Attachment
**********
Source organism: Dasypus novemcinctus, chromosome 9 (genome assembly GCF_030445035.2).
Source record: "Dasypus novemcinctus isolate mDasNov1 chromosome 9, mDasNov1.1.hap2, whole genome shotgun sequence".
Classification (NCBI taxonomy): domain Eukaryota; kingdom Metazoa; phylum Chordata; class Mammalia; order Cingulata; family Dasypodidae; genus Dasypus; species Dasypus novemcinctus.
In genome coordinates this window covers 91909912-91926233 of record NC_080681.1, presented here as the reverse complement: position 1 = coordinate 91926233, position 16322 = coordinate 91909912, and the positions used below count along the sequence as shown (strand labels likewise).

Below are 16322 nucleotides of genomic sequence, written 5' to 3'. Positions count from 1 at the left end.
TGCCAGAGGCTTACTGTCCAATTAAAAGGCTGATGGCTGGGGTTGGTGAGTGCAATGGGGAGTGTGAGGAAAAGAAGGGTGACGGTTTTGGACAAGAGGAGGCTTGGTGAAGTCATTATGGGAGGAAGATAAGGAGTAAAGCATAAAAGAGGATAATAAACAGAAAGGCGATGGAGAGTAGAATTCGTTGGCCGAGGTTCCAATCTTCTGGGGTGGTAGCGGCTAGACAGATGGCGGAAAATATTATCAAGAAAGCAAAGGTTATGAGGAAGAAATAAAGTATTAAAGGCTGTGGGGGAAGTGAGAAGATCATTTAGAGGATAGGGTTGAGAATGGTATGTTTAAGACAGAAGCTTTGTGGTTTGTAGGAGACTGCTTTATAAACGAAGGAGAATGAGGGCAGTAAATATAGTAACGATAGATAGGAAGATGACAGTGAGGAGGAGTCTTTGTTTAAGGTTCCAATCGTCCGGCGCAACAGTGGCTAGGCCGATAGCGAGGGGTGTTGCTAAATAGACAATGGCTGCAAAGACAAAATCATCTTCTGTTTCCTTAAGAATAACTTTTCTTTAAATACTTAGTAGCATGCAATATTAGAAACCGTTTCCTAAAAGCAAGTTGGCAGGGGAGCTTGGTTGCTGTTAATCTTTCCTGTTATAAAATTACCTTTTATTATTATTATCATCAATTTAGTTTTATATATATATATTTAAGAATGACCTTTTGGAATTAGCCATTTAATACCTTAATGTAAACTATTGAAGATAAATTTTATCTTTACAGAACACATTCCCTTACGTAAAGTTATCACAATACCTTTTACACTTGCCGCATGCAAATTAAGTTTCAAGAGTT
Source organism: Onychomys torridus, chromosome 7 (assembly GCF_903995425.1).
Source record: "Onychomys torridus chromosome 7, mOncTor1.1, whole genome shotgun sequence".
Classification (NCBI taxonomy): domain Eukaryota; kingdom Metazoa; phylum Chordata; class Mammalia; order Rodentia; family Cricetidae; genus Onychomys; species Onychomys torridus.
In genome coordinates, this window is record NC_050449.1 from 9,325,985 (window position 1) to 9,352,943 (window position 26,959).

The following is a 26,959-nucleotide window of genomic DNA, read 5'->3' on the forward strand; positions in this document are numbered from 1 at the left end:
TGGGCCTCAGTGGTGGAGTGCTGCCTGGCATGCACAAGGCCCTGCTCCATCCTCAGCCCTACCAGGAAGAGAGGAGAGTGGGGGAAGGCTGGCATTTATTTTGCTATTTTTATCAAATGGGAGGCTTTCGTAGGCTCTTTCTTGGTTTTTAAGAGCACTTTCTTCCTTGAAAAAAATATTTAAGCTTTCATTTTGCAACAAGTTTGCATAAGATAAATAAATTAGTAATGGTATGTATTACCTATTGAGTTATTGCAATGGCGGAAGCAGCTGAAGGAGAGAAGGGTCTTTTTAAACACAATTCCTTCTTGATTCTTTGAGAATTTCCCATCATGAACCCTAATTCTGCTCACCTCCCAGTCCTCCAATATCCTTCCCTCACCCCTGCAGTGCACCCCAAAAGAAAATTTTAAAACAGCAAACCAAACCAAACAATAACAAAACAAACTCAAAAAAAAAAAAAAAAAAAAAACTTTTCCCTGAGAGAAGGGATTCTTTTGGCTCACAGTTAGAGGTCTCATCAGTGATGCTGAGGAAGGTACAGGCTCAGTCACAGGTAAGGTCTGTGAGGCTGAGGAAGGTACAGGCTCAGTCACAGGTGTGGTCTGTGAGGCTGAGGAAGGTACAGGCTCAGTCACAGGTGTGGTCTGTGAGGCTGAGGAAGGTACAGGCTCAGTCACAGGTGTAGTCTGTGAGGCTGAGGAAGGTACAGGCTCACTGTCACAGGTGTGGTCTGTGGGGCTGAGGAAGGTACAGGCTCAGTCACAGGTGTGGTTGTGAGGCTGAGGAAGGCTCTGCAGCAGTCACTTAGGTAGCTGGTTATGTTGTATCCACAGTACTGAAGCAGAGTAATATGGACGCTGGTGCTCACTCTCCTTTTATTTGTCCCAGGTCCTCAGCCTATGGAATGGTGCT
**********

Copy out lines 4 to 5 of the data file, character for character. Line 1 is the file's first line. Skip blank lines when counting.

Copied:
In genome coordinates this window covers 91909912-91926233 of record NC_080681.1, presented here as the reverse complement: position 1 = coordinate 91926233, position 16322 = coordinate 91909912, and the positions used below count along the sequence as shown (strand labels likewise).

Below are 16322 nucleotides of genomic sequence, written 5' to 3'. Positions count from 1 at the left end.